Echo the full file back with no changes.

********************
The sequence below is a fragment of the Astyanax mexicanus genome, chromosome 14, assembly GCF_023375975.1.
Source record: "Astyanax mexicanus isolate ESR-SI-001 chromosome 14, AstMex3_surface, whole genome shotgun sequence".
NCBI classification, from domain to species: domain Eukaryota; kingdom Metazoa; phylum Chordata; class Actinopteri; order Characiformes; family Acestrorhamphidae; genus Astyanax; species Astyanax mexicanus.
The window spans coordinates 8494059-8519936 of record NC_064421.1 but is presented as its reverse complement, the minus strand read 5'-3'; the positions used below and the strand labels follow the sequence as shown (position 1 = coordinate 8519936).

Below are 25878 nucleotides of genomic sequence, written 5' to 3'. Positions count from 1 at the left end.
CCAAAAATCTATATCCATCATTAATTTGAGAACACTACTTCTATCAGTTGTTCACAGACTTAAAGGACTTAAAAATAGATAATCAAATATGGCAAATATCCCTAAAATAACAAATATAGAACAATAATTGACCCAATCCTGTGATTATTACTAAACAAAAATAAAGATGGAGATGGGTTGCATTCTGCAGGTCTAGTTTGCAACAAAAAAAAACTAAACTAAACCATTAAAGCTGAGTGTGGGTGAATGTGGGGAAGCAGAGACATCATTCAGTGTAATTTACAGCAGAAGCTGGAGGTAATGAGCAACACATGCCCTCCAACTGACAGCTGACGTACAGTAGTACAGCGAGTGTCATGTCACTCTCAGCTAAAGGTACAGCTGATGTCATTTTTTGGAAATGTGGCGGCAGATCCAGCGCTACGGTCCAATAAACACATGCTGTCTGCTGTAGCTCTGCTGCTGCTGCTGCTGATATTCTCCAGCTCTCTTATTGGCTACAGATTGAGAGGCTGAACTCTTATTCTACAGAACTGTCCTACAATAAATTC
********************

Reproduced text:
The sequence below is a fragment of the Astyanax mexicanus genome, chromosome 14, assembly GCF_023375975.1.
Source record: "Astyanax mexicanus isolate ESR-SI-001 chromosome 14, AstMex3_surface, whole genome shotgun sequence".
NCBI classification, from domain to species: domain Eukaryota; kingdom Metazoa; phylum Chordata; class Actinopteri; order Characiformes; family Acestrorhamphidae; genus Astyanax; species Astyanax mexicanus.
The window spans coordinates 8494059-8519936 of record NC_064421.1 but is presented as its reverse complement, the minus strand read 5'-3'; the positions used below and the strand labels follow the sequence as shown (position 1 = coordinate 8519936).

Below are 25878 nucleotides of genomic sequence, written 5' to 3'. Positions count from 1 at the left end.
CCAAAAATCTATATCCATCATTAATTTGAGAACACTACTTCTATCAGTTGTTCACAGACTTAAAGGACTTAAAAATAGATAATCAAATATGGCAAATATCCCTAAAATAACAAATATAGAACAATAATTGACCCAATCCTGTGATTATTACTAAACAAAAATAAAGATGGAGATGGGTTGCATTCTGCAGGTCTAGTTTGCAACAAAAAAAAACTAAACTAAACCATTAAAGCTGAGTGTGGGTGAATGTGGGGAAGCAGAGACATCATTCAGTGTAATTTACAGCAGAAGCTGGAGGTAATGAGCAACACATGCCCTCCAACTGACAGCTGACGTACAGTAGTACAGCGAGTGTCATGTCACTCTCAGCTAAAGGTACAGCTGATGTCATTTTTTGGAAATGTGGCGGCAGATCCAGCGCTACGGTCCAATAAACACATGCTGTCTGCTGTAGCTCTGCTGCTGCTGCTGCTGATATTCTCCAGCTCTCTTATTGGCTACAGATTGAGAGGCTGAACTCTTATTCTACAGAACTGTCCTACAATAAATTC